Classroom Chaos — Does it provide an environment for learning?


Have you seen the viral video of teacher, Ron Clark, doing the famous #Doitlikeme challenge with some of his students (link above)? Well, Ron Clark is the founder of the small, private middle school, Ron Clark Academy, located in Atlanta, GA where it’s not simply a dance academy, but rather a prestigious academic institution preparing students for successful futures.


I admit that I knew nothing about this school (and still don’t know much) until I saw the video posted all across Facebook, but the little that I have learned in the past couple of days makes me smile. I want to work there!!…ok not really because middle schoolers aren’t my thing, but it looks like the classrooms are FUN! That’s the kind of teaching I want to do! I’ve seen this video everywhere on FB but it’s the classroom clips in the news report that got me. So many teachers and administrators focus on classroom management and the idea that learning only happens when students are sitting in their chairs listening to the teacher talk. But teaching and learning research has shown over and over again that “doing” is better! I absolutely LOVE controlled chaos in the classroom!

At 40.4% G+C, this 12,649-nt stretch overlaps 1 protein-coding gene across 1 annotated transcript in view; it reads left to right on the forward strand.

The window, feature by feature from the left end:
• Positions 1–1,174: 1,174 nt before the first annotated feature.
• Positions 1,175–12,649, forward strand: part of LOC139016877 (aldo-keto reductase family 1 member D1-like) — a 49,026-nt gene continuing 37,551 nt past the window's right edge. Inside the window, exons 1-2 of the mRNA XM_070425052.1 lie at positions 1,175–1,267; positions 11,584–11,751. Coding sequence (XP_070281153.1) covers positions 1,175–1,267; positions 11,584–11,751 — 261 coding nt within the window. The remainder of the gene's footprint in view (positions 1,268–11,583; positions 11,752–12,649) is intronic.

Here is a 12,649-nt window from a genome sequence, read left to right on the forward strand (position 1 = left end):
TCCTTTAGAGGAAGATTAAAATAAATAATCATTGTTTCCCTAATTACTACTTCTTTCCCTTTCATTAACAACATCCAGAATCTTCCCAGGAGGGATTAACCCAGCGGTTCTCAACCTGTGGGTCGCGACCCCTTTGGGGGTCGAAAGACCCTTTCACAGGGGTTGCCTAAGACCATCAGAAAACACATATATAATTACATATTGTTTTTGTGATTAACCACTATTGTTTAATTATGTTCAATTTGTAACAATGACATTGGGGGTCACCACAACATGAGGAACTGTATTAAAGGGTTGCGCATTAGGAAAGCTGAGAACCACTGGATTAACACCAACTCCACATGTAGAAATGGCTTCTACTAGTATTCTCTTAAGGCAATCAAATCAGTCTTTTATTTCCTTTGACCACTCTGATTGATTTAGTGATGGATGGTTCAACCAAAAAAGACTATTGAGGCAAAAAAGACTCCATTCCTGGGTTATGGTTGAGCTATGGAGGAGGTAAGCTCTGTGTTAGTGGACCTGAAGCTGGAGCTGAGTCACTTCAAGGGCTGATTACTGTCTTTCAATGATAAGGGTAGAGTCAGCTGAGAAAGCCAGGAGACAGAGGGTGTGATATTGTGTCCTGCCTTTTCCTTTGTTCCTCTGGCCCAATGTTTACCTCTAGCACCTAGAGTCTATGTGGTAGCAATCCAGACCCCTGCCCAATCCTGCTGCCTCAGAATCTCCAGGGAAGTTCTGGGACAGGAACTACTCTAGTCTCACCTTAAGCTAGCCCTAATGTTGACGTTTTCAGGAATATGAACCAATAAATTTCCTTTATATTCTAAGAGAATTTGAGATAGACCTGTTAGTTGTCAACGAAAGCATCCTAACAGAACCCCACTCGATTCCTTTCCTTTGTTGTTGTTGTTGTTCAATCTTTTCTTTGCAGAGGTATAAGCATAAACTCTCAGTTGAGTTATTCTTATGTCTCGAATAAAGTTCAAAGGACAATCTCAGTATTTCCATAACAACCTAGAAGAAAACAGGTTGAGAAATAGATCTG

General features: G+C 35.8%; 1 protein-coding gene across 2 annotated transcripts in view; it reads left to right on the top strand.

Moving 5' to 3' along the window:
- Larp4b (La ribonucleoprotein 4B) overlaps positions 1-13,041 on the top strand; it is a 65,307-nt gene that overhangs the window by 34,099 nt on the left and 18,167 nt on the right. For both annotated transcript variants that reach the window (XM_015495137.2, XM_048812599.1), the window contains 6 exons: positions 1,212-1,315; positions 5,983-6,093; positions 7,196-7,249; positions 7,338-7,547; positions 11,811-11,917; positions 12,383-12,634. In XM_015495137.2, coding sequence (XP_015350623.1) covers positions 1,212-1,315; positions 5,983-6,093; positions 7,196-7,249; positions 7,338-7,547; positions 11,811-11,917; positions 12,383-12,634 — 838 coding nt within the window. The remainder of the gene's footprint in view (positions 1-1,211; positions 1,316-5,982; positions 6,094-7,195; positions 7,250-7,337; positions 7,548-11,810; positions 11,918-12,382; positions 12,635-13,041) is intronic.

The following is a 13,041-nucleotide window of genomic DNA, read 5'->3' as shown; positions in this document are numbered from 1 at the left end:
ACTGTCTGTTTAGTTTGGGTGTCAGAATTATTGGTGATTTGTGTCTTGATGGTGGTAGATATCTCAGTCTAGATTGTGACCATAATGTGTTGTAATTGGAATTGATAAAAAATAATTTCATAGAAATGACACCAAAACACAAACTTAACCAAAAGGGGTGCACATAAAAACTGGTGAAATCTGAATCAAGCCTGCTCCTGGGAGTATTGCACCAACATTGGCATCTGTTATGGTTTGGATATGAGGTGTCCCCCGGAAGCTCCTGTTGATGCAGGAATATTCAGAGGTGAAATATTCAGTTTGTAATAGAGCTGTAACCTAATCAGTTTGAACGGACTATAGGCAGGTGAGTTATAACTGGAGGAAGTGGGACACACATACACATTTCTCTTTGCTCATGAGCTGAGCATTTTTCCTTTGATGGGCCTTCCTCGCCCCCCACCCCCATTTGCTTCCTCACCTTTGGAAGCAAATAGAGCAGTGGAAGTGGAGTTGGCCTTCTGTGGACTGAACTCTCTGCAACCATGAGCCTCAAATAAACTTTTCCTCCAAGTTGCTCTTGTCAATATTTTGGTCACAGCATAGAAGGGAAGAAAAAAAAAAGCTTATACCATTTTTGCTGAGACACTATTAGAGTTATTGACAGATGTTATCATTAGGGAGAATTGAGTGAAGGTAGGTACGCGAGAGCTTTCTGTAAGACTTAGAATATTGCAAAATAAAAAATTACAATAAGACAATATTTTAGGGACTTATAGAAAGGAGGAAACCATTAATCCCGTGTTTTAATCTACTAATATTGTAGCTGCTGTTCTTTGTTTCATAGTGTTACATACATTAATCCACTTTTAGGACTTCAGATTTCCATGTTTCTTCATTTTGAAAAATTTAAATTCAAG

Controlled chaos can be an environment that fosters learning in a way that makes school interesting for kids. On the outside looking in it make look like the students are all over the place and that they teacher has lost behavioral control of the classroom. However, years of research on teaching and learning has shown us that many people learn better by doing…especially when it comes to science and math. After all, at high grade levels we have laboratory time set aside to preform experiments in hopes that it helps support concepts learned during lecture time. Think about it, the recent flipped classroom craze also supports this way of teaching. Even those who can learn through lecture benefit from “doing” and those who learn by making connections with sight, sounds, and touch benefit tremendously from experiments, games, etc. in the classroom. This “controlled chaos” is how I want my college classrooms and the classrooms of the K-12 teachers who I work with to look like on a daily basis.

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